tical tracking, sonar, altimeters, odometers, optical-navigation,
(a) Asynchronous attack
(b) Static pull-off
(c) Static lock
(d) Static catch
(e) Dynamic stop
(f) Dynamic continuous
(g) Dynamic pull-off
(h) Static pull-off
(i) Paths crossing
receiver location receiver perceptionspoofer location static / stop jump direction change
Fig. 3. Comparison of position attacks
compass, radio-telemetry, radio-navigation and magnetic nav-
igation), the autonomous vehicle can potentially disregard the
spoofed position and continue with valid navigation.
Further, to change the physical position of the receiver, the
spoofer should move inversely. For example, if the vehicle
should accelerate, then the spoofed position should move
slower. The speed control system of the vehicle will then try
to keep the required speed and accelerate the vehicle3. This
means that to successfully control an autonomous vehicle,
1) the position of the target receiver would have to be
known,
2) the auto-pilot path would have to be known,
3) any control systems of the target would have to be known
and modelled, and
4) the influence of other sensors would have to be limited.
If correct security precautions are implemented (e.g. keeping
the control system a black box or not revealing the auto-
pilot path), then it is possible to counter this type of attack.
This illustrates the difficulty to achieve an autonomous vehicle
“high-jack”. Despite this difficulty, there are some reports of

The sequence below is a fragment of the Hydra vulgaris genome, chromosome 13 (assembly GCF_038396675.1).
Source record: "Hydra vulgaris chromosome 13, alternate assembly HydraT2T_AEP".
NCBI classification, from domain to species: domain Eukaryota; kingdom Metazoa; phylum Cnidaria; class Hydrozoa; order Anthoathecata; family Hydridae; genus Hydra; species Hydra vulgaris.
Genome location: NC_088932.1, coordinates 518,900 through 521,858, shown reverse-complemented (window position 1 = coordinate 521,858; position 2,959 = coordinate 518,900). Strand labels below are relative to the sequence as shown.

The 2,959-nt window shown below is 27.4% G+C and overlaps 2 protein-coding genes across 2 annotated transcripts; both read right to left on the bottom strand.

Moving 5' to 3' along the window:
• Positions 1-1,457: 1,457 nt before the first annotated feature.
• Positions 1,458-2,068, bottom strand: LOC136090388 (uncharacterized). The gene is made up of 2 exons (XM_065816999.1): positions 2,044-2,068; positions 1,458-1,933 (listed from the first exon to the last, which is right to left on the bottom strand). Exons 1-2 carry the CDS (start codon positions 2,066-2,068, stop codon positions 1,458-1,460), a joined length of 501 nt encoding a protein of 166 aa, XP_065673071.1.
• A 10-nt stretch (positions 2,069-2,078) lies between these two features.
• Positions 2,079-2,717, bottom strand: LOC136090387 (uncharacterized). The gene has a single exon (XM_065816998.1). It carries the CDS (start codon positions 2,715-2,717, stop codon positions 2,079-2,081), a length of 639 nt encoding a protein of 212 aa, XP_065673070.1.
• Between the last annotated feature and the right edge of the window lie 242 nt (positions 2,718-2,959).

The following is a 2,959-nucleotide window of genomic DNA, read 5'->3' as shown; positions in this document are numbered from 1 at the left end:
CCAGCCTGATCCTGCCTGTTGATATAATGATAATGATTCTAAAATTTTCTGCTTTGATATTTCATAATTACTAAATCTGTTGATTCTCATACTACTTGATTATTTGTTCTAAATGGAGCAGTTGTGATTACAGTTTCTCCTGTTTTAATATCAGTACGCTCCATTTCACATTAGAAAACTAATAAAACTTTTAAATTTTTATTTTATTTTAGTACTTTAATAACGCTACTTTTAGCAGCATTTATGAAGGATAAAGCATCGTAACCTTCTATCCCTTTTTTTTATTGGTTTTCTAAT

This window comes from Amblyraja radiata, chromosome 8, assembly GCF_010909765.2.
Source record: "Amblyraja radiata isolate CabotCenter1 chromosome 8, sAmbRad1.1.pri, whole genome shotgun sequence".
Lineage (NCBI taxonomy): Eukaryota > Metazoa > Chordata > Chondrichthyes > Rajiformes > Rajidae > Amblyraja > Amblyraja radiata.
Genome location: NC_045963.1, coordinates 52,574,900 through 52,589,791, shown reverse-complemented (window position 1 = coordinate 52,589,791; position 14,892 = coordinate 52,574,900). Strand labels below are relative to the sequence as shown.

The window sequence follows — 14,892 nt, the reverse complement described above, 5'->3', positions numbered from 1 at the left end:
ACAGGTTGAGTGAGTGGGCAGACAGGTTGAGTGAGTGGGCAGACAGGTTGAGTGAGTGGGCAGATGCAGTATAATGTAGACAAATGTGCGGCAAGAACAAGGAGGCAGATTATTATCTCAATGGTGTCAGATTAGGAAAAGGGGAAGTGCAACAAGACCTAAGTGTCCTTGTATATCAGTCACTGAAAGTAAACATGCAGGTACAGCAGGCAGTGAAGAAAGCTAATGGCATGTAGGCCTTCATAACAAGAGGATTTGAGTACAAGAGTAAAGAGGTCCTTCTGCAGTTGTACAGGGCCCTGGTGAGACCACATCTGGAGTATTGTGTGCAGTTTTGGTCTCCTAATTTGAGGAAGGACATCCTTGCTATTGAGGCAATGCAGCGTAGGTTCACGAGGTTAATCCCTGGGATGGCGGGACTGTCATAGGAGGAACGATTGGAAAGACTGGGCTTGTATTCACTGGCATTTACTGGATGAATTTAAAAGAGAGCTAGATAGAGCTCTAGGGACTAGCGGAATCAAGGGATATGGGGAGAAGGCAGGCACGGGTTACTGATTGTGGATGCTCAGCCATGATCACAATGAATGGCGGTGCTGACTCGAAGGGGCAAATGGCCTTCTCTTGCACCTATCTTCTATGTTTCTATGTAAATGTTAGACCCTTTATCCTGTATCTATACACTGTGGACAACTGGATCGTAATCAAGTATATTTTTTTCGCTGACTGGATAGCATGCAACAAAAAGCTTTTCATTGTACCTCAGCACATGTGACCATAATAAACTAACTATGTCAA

3In this example an odometer will most likely overwrite the speed control
system, rather than the GNSS receiver. Thereby also illustrating the sensor
fusion argument.
success in the literature — almost all of them in controlled
environments [23], [24].
For the remainder of this section, it is assumed that an auto-
pilot based attack is achieved as the receiver completely trusts
only the GNSS receiver location. Based on this assumption,
the strategies on how to manipulate the PVT are considered
and presented in the remainder of this section. Diagrams of
auto-pilot based attacks are shown in Fig. 4.
Each diagram has four lines: the blue the physical position
of the receiver over time; the red the spoofed position; the
green the perceived position of the spoofer; and the yellow
the path the auto-pilot is programmed to follow. Note that the
yellow (above) and green (below) lines are drawn at an offset
to ease the display of the scenarios.
The simplest attack against an auto-pilot would be a bearing
offset (Fig. 4(a)). This is the attack which is displayed in the
famous “high-seas” trials [24]. The spoofer starts synchronised
with the receiver position. At a point the spoofer slowly drifts
to one direction. The auto-pilot will notice that the vehicle is
off-course and will steer in the opposite direction. Note that
the longer the spoofer drifts off-course the more aggressive the
auto-pilot will respond, as the error according to the auto-pilot
is increasing. This results that the receiver path and the spoofer
path are not mirrors of each other, and consequently the auto-
(a) Bearing offset
(b) Parallel path
(c) U-turn
(d) Stop
(e) Change direction
(f) Overshoot
(g) Bearing jump
(h) Derail jump
accelerate
receiver perception
receiver location
auto-pilot track
spoofer location
change of direction
jump
static / stop
(i) Legend
Fig. 4. Comparison of auto-pilot based attacks
pilot with the dynamics of the vehicle under attack needs
to be accounted for and modelled in advance in a specific
attack. After some time, the spoofer would return to the path
of the auto-pilot, the auto-pilot would respond by staying on
the course it is currently on. As a result the vehicle would